Scores of Highland Park residents and union supporters came out Monday night to the auditorium at Bartle Elementary to protest layoffs of nine staff members at Highland Park’s schools, including two top union officials.

The school board and administration were literally surrounded by critics: So many people showed up that they had to take out a partition in the wall, doubling the size of the room and letting the overflow crowd tickle into the nosebleeds. (emphasis mine)

Highland Park school board meeting crowdYup, that’s right. The Board, at the recommendation of our brand new Superintendent, approved a Reduction in Force (RIF) of nine district employees on November 4th, 2013. The RIF included the President and Vice-President of the Highland Park Education Association, and came after contract negotiations reached an impasse.  (Note: A tenth employee was RIFed on October 7th, 2013 but this position is often not added to the nine RIFed on 11/4)

Read and write? You can be on the Evesham School Board

Well, here’s something interesting. We saw on the Evesham Township school district’s website that there’s an actual legal requirement for school board members to be able to read and write. That struck me as such a basic, particularly for those deciding local issues of education, that it scarcely needed mentioning. But is that just Evesham?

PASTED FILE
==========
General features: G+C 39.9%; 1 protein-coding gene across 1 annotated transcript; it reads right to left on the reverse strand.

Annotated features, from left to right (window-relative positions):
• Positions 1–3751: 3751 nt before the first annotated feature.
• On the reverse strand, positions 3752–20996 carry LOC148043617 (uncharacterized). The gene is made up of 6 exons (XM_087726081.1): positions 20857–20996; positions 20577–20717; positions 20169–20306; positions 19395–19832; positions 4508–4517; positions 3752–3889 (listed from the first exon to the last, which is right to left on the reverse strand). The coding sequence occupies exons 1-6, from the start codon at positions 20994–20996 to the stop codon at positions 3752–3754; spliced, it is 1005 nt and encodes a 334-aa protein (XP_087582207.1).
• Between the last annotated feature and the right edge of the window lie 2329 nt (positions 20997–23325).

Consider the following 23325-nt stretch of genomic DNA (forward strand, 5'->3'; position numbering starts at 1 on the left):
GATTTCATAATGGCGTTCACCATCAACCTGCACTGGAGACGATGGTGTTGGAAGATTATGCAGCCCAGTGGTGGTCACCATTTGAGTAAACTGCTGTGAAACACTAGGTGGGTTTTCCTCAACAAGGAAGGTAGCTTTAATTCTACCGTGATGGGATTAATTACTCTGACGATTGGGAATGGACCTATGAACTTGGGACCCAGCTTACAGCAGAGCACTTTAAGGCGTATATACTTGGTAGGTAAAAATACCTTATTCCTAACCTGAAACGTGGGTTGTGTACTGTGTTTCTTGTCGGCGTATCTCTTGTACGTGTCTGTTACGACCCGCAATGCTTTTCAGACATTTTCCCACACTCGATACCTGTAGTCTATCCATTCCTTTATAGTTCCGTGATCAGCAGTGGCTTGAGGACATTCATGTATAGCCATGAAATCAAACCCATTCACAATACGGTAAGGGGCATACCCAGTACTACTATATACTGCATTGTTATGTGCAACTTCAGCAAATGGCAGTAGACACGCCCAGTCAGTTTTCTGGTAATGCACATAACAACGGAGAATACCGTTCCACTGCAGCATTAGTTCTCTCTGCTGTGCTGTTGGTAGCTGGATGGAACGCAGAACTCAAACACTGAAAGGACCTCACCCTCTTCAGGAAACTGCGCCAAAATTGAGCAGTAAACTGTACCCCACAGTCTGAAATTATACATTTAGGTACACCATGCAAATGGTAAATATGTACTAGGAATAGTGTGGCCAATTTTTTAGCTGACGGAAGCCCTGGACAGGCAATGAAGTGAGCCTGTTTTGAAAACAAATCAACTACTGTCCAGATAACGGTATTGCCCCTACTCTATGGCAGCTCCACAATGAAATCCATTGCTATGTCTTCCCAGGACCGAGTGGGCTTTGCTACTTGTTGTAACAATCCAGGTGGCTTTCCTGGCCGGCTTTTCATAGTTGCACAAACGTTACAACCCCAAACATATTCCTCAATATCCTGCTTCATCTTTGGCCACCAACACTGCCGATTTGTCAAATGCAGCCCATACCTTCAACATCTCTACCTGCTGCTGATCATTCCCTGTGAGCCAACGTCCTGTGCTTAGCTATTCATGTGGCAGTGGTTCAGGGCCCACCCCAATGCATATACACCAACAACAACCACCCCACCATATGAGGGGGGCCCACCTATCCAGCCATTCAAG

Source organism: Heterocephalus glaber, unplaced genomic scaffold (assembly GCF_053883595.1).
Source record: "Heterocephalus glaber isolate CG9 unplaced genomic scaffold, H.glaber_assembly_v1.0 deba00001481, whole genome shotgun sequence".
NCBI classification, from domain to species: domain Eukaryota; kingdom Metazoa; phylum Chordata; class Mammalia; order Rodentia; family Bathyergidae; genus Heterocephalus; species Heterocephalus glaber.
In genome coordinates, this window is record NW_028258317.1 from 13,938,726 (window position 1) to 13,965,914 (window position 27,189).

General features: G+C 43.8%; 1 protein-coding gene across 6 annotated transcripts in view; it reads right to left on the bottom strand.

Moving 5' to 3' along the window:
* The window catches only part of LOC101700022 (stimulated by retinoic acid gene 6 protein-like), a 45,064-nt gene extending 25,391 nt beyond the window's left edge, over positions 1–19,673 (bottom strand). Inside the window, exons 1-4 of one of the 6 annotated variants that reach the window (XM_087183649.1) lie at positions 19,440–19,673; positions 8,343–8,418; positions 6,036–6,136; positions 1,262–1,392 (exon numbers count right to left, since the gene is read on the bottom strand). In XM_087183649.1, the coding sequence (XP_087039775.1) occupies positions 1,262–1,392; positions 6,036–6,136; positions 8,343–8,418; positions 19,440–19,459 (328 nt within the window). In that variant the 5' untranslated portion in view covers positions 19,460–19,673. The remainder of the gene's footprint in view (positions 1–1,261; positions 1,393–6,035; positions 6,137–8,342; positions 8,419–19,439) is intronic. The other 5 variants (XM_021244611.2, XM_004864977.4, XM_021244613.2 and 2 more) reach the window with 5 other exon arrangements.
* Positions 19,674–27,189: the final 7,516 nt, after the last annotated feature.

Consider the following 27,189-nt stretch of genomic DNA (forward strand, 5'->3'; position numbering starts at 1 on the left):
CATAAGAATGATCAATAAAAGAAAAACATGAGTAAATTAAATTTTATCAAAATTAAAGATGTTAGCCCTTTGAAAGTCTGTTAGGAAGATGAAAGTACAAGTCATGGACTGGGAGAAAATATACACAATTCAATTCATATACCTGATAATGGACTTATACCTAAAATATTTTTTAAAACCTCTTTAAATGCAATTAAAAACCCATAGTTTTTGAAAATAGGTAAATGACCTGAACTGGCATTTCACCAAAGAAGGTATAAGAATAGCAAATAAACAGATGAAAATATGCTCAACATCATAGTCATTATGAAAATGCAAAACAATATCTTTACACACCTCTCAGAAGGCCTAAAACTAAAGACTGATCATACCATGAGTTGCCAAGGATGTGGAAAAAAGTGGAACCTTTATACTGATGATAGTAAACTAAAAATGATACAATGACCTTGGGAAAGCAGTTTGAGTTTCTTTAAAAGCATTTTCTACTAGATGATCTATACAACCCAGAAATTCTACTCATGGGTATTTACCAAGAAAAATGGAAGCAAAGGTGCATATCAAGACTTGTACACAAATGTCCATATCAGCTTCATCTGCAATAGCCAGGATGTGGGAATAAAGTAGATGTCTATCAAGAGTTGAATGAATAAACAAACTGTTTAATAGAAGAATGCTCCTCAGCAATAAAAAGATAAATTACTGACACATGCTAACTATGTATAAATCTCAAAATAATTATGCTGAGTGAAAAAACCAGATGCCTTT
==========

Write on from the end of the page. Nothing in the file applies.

Turns out no, that’s a legal requirement to become a member of any school board in New Jersey (here’s the full list of requirements, via  New Jersey School Boards Association).

Ironic that reading and writing’s a requirement, but not ‘rithmatic, given the sums school boards work with, those budgets that eat up the biggest chunk of your property tax bills.

It’s not exactly a good year for school boards. Interested in running for that Evesham open slot? Deadline for applications is July 31.  

QoTD: 19-year-old Socialist School Board Member Talks Some Sense

A 19-year-old pharmacy clerk named Pat Noble defeated an incumbent to win a seat on the Red Bank Regional High School Board of Education, and was seated this month. He is the founder of the Socialist Party of Monmouth and Ocean Counties, ran as a socialist for his seat and plans to bring a progressive, socialist set of ideals to the schools board.

And he sounds like a breath of fresh air:

“You reach more people, more quickly when you win an election. People would rather hear from a candidate than some guy on a street corner, especially on socialism when a majority of them are capitalists.” [snip]